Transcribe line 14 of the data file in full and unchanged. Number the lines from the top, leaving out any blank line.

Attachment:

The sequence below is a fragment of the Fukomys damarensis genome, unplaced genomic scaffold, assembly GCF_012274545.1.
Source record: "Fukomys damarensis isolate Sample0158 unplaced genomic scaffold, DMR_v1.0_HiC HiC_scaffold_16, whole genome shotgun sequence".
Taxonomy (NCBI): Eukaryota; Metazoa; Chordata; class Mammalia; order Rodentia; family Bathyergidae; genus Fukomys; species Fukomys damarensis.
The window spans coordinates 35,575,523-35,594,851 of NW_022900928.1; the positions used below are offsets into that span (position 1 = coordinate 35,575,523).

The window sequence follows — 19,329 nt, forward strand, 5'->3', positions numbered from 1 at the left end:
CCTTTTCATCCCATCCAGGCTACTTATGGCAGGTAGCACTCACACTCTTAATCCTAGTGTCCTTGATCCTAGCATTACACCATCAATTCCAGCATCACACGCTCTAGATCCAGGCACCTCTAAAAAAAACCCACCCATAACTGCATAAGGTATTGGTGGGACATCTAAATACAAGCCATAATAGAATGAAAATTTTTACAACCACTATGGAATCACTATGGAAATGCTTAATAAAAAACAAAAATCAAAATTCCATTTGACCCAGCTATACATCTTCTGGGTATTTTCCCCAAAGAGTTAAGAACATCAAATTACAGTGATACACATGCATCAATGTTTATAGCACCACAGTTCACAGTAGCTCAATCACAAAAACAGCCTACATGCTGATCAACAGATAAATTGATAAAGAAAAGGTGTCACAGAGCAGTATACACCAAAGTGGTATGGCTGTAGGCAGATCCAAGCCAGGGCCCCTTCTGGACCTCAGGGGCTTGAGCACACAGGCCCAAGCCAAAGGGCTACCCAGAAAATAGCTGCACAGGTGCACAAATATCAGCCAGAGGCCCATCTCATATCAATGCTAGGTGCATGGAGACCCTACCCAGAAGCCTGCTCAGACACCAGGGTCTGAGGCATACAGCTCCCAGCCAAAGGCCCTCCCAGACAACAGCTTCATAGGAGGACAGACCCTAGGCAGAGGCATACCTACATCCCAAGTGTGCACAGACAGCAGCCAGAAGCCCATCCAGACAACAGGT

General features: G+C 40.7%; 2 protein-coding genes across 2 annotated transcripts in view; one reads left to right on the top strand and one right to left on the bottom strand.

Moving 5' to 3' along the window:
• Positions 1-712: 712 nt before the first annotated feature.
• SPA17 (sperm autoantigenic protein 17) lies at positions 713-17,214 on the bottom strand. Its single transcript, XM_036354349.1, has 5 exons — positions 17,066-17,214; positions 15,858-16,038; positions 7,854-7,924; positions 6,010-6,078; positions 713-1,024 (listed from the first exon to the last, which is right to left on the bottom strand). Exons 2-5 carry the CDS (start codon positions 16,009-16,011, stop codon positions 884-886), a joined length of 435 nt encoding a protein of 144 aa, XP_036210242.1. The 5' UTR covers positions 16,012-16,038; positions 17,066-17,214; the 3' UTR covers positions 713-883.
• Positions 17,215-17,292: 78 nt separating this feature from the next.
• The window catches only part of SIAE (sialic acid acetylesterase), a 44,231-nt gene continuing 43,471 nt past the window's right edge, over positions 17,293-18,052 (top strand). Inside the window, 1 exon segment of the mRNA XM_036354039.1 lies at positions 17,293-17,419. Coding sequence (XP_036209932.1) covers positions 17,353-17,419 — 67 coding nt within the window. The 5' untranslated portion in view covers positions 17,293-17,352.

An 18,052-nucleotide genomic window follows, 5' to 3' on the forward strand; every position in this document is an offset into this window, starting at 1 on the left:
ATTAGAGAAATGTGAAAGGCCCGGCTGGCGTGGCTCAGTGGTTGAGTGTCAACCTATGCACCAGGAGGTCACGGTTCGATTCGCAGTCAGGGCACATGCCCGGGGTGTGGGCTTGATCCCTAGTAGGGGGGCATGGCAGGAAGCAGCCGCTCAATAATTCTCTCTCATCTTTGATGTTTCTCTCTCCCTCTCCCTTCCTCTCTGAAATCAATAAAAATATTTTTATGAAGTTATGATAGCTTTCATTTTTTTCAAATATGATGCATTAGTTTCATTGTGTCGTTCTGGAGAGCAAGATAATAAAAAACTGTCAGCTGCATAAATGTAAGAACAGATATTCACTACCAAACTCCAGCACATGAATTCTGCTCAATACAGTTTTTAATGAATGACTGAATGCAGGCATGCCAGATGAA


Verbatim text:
ATTAGAGAAATGTGAAAGGCCCGGCTGGCGTGGCTCAGTGGTTGAGTGTCAACCTATGCACCAGGAGGTCACGGTTCGATTCGCAGTCAGGGCACATGCCCGGGGTGTGGGCTTGATCCCTAGTAGGGGGGCATGGCAGGAAGCAGCCGCTCAATAATTCTCTCTCATCTTTGATGTTTCTCTCTCCCTCTCCCTTCCTCTCTGAAATCAATAAAAATATTTTTATGAAGTTATGATAGCTTTCATTTTTTTCAAATATGATGCATTAGTTTCATTGTGTCGTTCTGGAGAGCAAGATAATAAAAAACTGTCAGCTGCATAAATGTAAGAACAGATATTCACTACCAAACTCCAGCACATGAATTCTGCTCAATACAGTTTTTAATGAATGACTGAATGCAGGCATGCCAGATGAA